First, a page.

Bikes are like boats.

I’ve heard it said that owning a boat is a bit like taking personal ownership over a large hole in the ocean through which money disappears. I’m sure that is probably true, but I’d like to put forward the case that owning a bike and riding it properly isn’t too dissimilar. I’m sure parts for boats are probably a bit more expensive – but the principal of constantly seeing money filter into the hobby remains the same.

Riding a bike can be a very simple, easy hobby: have bike, have helmet – ride. It’s not really so simple once the bike gets upgraded and the miles accumulate. It’s certainly not so easy once the cold comes.

Once the cold had well and turly come Jan last year!

On Tuesday morning I left my house seeking hill reps. It was about 6.30am and it was cold. Circling the lovely roundabout at the end of my road and shooting off to my chosen 2 minute suffers-ville, I thought to myself: “My ears are cold, must get one of those Gore windstopper hats.”

So I’m currently wearing the shoes I got in May (to replace my 2-year old Northwave favourites which finally committed bike-shoe suicide), overshoes I bought in spring and could do with a replace, knee length warm socks (yep – got it all going on), brand new AMAZING Gore Windstopper/Shoft shell bib tights, base layer, jersey, arm warmers, and fantastic Louis Garneau gloves which have to be the first nice female fitting gloves I’ve ever had (up till Feb this year buying gloves meant popping into the nearest shop and purchasing whatever was on shop floor – always male, always huge… tendency to make one look like a snowman.)

And now I want a HAT?!

Not long now!

Of course, so far I’ve only covered myself. The bike needs to prepare for winter too. A crucial part of this preparation is lighting – bike and self need to be seen when the sun is hiding. Unfortunately, this is most of the time the rest of us are not working. Currently I’m sampling an Exposure Diablo helmet mount – it comes with a hefty price tag on it, but you can guarantee you can see in the dark, and you will be seen (as well as blinding pedestrians when walking into gym forgetting it is still on). I’ve messed around with rubbish lights in the past – problem is they either: stop working very suddenly, plunging you into darkness, have poor battery life, or frankly, just can’t stand the riding. I had one recently that flew off the mount in a final protest to the knobbly surface of Balcombe Road. When the packaging said ‘Bike Light’ I suppose it meant ‘Suitable for smooth roads of Majorca only’.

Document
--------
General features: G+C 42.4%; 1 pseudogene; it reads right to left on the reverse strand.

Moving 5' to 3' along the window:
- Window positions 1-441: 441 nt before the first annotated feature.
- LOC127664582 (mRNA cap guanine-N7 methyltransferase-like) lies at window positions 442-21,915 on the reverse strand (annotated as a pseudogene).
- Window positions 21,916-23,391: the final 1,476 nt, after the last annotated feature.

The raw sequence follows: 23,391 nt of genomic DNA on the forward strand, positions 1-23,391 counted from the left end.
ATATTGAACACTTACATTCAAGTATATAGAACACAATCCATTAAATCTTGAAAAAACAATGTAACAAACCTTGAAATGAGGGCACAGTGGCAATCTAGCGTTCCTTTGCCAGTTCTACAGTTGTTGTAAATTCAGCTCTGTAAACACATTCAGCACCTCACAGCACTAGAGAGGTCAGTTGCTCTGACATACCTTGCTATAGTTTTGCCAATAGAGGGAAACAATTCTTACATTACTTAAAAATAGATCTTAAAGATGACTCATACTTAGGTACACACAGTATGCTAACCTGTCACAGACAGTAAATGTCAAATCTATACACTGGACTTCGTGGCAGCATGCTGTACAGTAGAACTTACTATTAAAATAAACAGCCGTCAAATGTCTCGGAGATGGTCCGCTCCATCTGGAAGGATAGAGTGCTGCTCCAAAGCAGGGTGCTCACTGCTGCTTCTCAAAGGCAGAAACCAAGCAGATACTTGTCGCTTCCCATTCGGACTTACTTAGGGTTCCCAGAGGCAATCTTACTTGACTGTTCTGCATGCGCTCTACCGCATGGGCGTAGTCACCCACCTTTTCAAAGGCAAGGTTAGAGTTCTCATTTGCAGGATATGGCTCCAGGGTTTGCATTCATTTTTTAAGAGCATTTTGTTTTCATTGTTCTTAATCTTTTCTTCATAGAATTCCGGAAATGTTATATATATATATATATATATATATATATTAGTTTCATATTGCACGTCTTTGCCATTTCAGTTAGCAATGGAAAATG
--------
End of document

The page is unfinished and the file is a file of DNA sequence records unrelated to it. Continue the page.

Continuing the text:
Dolce (the ‘Winter bike’) recently got a new bottom bracket. The situation was getting quite serious, I hadn’t realised how much so until I got back on Dolce after a few months on the new bike – but I can safely say it was a very cheap fix that made the bike feel like new. Bike could also do with some winterising with grippy winter tyres. Currently she’s rolling on ‘all season tyres’ – they are holding up but I’m sceptical. That, and I know that to be sociable on a group ride I need to kit her out with some mudguards. It’ll be a shame, since they look nasty – but I shouldn’t say I hate having the rider in front flicking dirt in my face, and continue to do the same.

So you see – bike riding is not always so simple as ‘have bike, have helmet – ride.’

It’s odd that a sport I adore because it gets me so close to freedom, and so far away from the boring rigmarole of life and bills and *blah* can be so grounded in a constant need to replace and buy. Strange that a sport I associate sometimes with being away from computers and TVs and all the modern constraints, relies so heavily on technology. Riding my bike is a chance to get mud on my face and not really give a crap – not what ladies do, but then ladies don’t ride down hills in the dark. So it seems absurd that it requires a bigger wardrobe than my day to day life.

In years past, I didn’t need most of this kit because I spent much of my riding time on a static trainer, I only really dealt with the cold on weekend rides. I’m not so much a fan of the turbo anymore (partly due to current house, may change when I move on Sat to house with proper turbo room!) – the last 6 days have seen 178miles of outdoor riding – most of it in the cold. Yes, it requires a lot of organisation, a lot of gear, and it takes a fair amount of my salary – but it’s all worth it to feel the freezing cold air melt into oblivion. Riding in winter might not be as simple as stepping out on a summers day and pootling to the park, but it’s worth every penny.

*Disclaimer: Will ride in cold. Will not ride in torrential rain, high wind, snow or ice.

Published by michellearthurs

I'm an NCTJ Journalist and work at Cycling Weekly. Previous to this, I was the Editor at Total Women's Cycling. I've also dabbled in marketing and copywriting - having been Marketing Coordinator and Social Media/Content Editor at Evans Cycles. My first job was working on a local newspaper.  I've written for a variety of titles on a freelance basis, too. I got into cycling when I entered my first triathlon in 2010. I now race crits, road races, time trials, and do a lot of track training for not very much track racing.

Leave a Reply

Fill in your details below or click an icon to log in: Logo

You are commenting using your account. Log Out /  Change )

Google photo

You are commenting using your Google account. Log Out /  Change )

Twitter picture

You are commenting using your Twitter account. Log Out /  Change )

Facebook photo

You are commenting using your Facebook account. Log Out /  Change )

Connecting to %s

%d bloggers like this: